Microsoft’s VoIP app is optimized for Windows Phone 7.5 Mango smarpthones, including Nokia’s Lumia line and Samsung Focus devices.
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Microsoft on Monday announced the availability of a beta version of a dedicated Skype VoIP calling app for its Windows Phone platform. A final, or "gold", version will be available in April, the company said.
The Skype app can be downloaded from a Windows Phone or onto a PC from the Windows Phone Marketplace. The app uses the Metro-style interface to group contacts and messages, and calls can be initiated by touching the recipient's photo.
"Skype for Windows Phone Beta supports the most important Skype features you've come to know and love. And you will be especially thrilled by the clean and simple Skype experience that the Metro user interface delivers on your Windows Phone," said Skype VP Rick Osterloh, in a blog post.
While the Skype app will run on any Windows Phone that's been upgraded to Windows Phone 7.5 "Mango", Microsoft has certified several models that promise the best performance. They include the Nokia Lumia 710 and 800, the HTC Titan and Radar, and the Samsung Focus S and Focus Flash.
Users can verify which version of Windows Phone they are running through the "About" sub-menu under the "Settings" menu.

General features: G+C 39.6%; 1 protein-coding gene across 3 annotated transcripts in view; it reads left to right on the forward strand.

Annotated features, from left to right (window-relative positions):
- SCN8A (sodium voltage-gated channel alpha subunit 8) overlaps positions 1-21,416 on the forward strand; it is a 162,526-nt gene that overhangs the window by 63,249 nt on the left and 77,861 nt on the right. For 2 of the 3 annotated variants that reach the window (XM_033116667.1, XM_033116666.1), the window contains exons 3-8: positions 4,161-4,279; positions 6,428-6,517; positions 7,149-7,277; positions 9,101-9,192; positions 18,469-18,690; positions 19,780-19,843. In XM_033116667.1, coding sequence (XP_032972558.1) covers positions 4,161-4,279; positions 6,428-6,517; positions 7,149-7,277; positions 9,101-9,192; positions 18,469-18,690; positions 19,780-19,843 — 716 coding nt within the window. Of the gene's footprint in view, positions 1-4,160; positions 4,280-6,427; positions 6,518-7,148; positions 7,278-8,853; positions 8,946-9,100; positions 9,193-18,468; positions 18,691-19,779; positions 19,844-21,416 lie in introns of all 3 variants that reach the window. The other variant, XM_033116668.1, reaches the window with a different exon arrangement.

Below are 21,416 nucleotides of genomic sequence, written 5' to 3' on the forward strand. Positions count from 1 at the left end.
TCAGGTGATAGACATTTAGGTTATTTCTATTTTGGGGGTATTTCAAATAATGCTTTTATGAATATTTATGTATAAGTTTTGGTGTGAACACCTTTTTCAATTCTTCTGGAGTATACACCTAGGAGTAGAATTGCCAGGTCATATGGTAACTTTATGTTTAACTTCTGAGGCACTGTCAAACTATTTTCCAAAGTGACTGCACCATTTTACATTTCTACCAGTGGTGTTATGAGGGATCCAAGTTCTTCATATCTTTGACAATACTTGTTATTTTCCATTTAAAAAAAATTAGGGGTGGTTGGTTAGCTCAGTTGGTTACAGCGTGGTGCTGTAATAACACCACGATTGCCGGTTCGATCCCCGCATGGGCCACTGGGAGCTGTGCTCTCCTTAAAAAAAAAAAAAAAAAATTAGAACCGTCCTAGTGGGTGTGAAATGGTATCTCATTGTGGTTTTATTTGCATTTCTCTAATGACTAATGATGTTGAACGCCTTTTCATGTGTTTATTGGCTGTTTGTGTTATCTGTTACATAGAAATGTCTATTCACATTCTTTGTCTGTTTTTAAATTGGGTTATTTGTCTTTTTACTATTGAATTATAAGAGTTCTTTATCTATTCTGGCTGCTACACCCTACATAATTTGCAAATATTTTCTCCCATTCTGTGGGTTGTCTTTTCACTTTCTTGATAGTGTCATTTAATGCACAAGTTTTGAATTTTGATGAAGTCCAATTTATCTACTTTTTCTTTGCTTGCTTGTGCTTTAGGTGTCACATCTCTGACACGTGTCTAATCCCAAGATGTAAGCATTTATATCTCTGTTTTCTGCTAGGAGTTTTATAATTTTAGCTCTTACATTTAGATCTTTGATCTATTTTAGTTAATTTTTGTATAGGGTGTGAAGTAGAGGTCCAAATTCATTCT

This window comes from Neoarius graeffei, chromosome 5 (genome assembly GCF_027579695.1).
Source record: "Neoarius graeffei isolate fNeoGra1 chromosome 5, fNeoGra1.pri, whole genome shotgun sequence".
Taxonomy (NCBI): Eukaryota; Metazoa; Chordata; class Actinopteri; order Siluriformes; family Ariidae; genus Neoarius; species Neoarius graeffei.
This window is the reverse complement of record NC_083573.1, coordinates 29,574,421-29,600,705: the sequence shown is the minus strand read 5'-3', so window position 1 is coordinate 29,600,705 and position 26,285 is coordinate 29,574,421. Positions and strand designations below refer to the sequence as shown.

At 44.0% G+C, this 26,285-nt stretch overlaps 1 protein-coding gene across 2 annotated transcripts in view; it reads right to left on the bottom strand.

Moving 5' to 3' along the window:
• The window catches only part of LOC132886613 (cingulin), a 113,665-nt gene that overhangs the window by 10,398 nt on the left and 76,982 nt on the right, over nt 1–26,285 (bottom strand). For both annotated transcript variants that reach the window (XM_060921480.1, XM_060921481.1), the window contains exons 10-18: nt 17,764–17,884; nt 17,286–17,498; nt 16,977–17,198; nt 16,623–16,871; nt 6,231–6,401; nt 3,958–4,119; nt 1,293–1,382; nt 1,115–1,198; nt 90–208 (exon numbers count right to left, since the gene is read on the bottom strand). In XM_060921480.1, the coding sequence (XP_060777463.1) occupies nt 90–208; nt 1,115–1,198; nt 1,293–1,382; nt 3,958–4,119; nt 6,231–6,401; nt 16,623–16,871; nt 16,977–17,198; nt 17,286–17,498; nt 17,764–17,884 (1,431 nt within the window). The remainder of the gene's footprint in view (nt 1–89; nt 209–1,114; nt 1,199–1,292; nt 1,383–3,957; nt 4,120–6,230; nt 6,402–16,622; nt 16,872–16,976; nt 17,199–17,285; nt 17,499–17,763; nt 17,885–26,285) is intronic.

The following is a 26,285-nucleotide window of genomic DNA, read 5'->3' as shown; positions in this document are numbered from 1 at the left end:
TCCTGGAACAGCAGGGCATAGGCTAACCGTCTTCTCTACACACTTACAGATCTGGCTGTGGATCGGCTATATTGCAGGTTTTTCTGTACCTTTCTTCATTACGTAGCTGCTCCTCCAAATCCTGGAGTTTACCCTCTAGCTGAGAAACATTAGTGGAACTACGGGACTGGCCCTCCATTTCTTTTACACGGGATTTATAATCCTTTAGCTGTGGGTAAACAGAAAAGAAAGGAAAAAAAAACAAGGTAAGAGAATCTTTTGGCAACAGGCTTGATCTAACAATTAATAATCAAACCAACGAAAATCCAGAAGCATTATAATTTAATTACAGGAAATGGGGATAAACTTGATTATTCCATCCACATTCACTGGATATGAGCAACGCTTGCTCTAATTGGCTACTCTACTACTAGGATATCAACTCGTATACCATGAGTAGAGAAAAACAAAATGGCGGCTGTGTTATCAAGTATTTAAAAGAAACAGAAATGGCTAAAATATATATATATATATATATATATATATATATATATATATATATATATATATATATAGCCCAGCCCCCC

The Skype app will allow users to make free Skype-to-Skype calls, not including data charges, over 3G, 4G, and Wi-Fi networks. Calls can also be made to landlines and other mobile devices at a fee, using Skype Credit.
"This is only the beginning of Skype for Windows Phone ... it's just going to get better and better. We see incredible potential to include Skype capabilities in Windows Phone in order to enable a great experience for you," said Osterloh.
Skype apps are also available for Apple's iPhone and smartphones that run Google's Android operating system. "This now makes Skype available on almost all of the leading mobile smartphone operating systems," said Osterloh.
Microsoft acquired Skype last year for $8.5 billion from a group of private investors led by Silver Lake Partners. Beyond Windows Phone, the company is integrating the VoIP service into a number of other products, including Microsoft Office and Xbox Live.
Microsoft is also building out Skype's capabilities through acquisitions. In August, the company acquired GroupMe, a privately held developer of group messaging and conferencing apps for mobile devices.
Microsoft also recently introduced direct integration between Skype and Facebook, so that users can call Facebook Friends simply by clicking on, or touching, the Friend's photo.
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